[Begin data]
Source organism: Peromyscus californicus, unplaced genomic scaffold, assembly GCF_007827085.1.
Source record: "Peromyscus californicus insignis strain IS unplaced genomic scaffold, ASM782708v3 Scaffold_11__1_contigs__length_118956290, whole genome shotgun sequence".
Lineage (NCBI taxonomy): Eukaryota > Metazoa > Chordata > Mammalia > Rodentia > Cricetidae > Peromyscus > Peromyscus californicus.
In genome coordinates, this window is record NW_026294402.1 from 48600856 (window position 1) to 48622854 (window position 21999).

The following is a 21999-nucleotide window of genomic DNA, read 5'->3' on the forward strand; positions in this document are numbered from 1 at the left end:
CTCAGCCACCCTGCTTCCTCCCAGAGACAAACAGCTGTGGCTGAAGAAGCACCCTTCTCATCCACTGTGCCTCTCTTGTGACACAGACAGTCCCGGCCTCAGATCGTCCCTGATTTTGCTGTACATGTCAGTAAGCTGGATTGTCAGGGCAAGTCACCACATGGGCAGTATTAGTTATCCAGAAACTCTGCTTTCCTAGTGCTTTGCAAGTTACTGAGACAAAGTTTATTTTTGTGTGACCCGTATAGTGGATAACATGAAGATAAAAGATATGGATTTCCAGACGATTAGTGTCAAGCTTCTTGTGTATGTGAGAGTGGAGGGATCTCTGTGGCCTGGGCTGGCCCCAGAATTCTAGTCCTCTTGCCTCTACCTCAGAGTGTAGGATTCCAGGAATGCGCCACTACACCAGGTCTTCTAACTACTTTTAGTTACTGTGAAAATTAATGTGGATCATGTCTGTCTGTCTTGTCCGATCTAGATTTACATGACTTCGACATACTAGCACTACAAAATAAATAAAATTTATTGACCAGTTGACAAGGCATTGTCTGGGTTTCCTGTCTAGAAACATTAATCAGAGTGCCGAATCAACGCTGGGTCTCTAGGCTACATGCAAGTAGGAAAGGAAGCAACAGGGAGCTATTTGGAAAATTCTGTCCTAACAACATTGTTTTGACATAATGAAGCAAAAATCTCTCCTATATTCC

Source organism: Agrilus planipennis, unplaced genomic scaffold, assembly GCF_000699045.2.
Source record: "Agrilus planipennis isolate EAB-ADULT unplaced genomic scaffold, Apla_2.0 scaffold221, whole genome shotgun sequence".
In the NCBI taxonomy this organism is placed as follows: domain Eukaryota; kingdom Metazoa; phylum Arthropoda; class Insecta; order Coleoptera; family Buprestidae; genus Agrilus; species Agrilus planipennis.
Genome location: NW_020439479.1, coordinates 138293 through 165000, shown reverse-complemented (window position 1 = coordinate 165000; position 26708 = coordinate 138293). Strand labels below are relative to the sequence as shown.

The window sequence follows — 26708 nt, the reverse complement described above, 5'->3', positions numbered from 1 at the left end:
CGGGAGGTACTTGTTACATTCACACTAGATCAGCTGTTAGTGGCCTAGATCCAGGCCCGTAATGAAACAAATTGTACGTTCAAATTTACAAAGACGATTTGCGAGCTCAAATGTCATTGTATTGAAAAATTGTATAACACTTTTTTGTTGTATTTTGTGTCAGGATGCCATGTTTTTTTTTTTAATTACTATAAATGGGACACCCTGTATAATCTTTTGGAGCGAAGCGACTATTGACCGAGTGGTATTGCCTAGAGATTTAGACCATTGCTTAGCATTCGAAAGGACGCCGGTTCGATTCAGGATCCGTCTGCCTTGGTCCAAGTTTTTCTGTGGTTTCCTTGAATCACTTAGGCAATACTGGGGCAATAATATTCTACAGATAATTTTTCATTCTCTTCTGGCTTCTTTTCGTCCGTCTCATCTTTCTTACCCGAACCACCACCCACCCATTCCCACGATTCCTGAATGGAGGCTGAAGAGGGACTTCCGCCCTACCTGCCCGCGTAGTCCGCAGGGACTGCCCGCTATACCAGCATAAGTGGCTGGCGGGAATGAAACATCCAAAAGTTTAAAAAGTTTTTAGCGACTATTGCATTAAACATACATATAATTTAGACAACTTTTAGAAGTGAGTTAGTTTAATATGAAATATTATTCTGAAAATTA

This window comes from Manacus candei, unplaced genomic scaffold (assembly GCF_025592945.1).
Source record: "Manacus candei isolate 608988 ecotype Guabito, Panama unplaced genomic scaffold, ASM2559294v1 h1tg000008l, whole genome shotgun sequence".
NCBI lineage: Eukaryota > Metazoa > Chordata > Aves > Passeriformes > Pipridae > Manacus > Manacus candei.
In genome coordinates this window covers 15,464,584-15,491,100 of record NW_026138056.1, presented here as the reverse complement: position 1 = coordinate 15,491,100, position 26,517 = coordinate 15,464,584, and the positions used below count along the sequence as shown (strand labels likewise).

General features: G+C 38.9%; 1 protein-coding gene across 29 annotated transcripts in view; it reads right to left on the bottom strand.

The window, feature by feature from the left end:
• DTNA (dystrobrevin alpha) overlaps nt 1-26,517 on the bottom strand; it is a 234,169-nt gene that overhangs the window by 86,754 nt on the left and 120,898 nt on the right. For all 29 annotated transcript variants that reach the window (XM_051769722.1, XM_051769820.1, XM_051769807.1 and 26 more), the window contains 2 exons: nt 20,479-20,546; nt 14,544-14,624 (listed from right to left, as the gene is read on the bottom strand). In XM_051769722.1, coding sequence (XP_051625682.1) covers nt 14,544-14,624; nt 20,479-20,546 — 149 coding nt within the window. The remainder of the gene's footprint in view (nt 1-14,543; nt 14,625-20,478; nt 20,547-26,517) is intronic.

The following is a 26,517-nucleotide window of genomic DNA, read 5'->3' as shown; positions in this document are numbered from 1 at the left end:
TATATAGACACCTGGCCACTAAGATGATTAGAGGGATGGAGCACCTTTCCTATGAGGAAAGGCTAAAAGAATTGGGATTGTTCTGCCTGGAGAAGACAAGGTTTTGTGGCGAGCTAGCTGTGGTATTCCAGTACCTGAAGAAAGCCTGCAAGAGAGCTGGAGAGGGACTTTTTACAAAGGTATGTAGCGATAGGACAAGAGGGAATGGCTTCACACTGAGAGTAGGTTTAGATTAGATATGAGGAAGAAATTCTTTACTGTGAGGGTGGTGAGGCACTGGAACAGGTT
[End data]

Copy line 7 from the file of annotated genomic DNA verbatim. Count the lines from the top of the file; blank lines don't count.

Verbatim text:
Source organism: Agrilus planipennis, unplaced genomic scaffold, assembly GCF_000699045.2.